A Moment, A Movement
The first time the Black Laurentian Initiative (BLI) convened, it was a Friday morning. I remember it all—the heat, the passion, the zest. Our frantic attempt to discuss the heaviness we all felt in a 40-minute Zoom call seemed impossible.
The BLI was formed in the Red Summer of 2020. After the murders of Ahmaud Arbery, Breonna Taylor, and George Floyd, a drive to address the racism and injustice perpetrated in all facets of life brought a group of St. Lawrence University students together.
Amid their frustration, my fellow students and I discussed how we could hold the organizations we are members of accountable and responsible for issues of race. We unanimously affirmed that we could no longer be part of institutions that do not represent our concerns, aspirations, and needs. Black Laurentian Initiative President Hamidou Sylla, among other student representatives, was at the forefront of these conversations. I would, however, like to acknowledge the work of countless other students whose names I may not mention but who have played crucial roles in developing the BLI.
While unpacking the issues, one critical question from Hamidou stands out: “What is our university doing to make a meaningful contribution to these social movements that are important to students?” In other words, what role does our university play in this greater structural machine? We asked these questions because we sincerely believed that in discussing and seeking solutions to the challenges of our broader society, institutions like St. Lawrence must be involved. Asking the right questions is important to seeking the right answers.
It would be an overstatement to say that the first meeting went well, but it was the beginning of a movement and we all knew it. With the help of other members, I played a role in orchestrating those early discussions. I felt tremendous joy as students gave their time and commitment. The grief of racial injustice brought us together, but we were motivated and exhilarated to do the work. So far, our passion, dedication, and advocacy has been received with an eagerness to learn and respond to the BIPOC community's issues.
A central approach in discussing anti-blackness at St. Lawrence was, as Hamidou stated, to “examine the successes and shortcomings of the University’s academic, co-curricular, and institutional efforts to be consciously anti-racist.” Students from various organizations were committed to identifying and generating innovative solutions to translate discussion around the issue of racism into action. This led to the question of who was missing from the table and who should be included in our conversations. The importance of language became very apparent. We acknowledged that Black students are often grouped under the term “students of color,” which does not accurately capture the specific lived experiences of Black people.
Although we acknowledged the allyship of other students whose activism enriched the work we were doing, we wanted to be intentional in amplifying Black voices, which is why we chose to call our efforts the Black Laurentian Initiative.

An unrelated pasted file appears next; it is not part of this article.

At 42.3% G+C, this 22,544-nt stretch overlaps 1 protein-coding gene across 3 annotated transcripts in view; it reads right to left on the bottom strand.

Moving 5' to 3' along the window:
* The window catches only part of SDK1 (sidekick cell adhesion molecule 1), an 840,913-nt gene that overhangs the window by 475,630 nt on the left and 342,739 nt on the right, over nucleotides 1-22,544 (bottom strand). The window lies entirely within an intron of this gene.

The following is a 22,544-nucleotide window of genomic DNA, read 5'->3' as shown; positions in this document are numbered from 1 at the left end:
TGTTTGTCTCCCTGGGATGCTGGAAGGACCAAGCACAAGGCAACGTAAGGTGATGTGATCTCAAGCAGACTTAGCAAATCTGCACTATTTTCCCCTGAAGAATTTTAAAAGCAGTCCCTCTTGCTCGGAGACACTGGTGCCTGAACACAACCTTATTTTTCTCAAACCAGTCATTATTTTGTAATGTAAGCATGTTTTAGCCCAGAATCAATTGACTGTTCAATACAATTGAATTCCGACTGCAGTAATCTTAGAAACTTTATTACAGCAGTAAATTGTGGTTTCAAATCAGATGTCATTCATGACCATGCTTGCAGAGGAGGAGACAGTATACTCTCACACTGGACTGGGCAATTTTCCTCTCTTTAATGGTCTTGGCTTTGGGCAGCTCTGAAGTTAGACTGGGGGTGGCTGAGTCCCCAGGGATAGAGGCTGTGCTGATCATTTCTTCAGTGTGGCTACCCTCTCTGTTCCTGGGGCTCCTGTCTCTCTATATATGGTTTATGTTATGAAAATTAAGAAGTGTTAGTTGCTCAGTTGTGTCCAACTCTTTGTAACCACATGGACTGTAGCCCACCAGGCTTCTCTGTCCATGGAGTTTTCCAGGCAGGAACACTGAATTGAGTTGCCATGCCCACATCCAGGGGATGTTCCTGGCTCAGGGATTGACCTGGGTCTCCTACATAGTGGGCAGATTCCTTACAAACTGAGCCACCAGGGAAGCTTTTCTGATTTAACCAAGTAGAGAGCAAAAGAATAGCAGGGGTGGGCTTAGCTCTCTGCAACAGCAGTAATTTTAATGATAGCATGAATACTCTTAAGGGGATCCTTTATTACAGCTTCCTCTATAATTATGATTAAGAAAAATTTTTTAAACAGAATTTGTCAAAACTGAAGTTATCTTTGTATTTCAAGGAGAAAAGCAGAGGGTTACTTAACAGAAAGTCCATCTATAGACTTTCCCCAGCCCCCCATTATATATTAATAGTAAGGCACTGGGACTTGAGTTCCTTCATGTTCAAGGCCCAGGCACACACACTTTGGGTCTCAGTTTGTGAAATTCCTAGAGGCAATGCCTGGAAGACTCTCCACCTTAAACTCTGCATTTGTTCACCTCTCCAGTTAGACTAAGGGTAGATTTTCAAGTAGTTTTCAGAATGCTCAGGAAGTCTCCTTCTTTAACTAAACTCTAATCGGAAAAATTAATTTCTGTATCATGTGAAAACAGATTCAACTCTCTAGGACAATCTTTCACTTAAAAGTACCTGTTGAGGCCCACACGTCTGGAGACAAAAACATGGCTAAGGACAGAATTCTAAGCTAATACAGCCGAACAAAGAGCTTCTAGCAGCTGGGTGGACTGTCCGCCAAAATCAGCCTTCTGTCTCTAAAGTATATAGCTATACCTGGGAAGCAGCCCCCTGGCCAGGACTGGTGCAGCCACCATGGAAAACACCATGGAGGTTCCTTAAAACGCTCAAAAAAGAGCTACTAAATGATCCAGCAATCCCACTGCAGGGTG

BLI is committed to recognizing and reviewing proposed systemic improvements to enhance the Black experience at St. Lawrence. Our overarching goal is to discuss problems that have an impact not just on the Black community, but on the entire BIPOC community. We support reforms that will strengthen the collective place of all BIPOCs. We agreed to set up short-term and long-term action plans to resolve the problems impacting different areas of campus and encourage other college campuses to do the same.
Through our advocacy efforts, we have secured $100,000 in funding toward our goals. Over the next two years, this grant will help us involve the St. Lawrence community in research, teaching, and service-oriented missions devoted to addressing racial inequalities and equity concerns.
Your Opportunity to Join the Movement
When it comes to systemic change, it’s hard to understand what you can accomplish until you start doing the work. Achieving justice is a monumental goal, and there’s no single formula for getting there. For an ally and a supporter of any socio-political movement, research and learning from others’ practices must be a crucial component of their activism.
The BLI hopes our process can inspire others to create change in their own communities. We aim to ignite a fire in students across the country, as we see the need for similar initiatives during this time. It is imperative to institutionalize movements like this because they shift the culture of predominantly white universities.
Though these takeaways are integral to BLI's growth, they may not be universal. As you push for change, contextualize your movements to best represent the unique communities you want to serve.
- Connect with the right resources such as the Board of Trustees, President’s Office, Senior Staff and Faculty to garner popular support and understand the underlying shortcomings within every crevice of the campus. Their contribution is imperative to solidifying the work that we do as students.
- Collaborate with existing organizations and campus partners working toward similar goals to understand work that is being done and prevent replicating what already exists. Having widespread support and partnerships across campus can be beneficial to implementing changes at a structural level.
- Implement a social media presence because it is important to highlight and showcase the work your organization is achieving. Change must be seen and felt.
Lastly, I encourage you to focus your gaze on the sun at this moment when our world's injustices and complexities can feel overwhelming and powerless. Your passion can become a movement.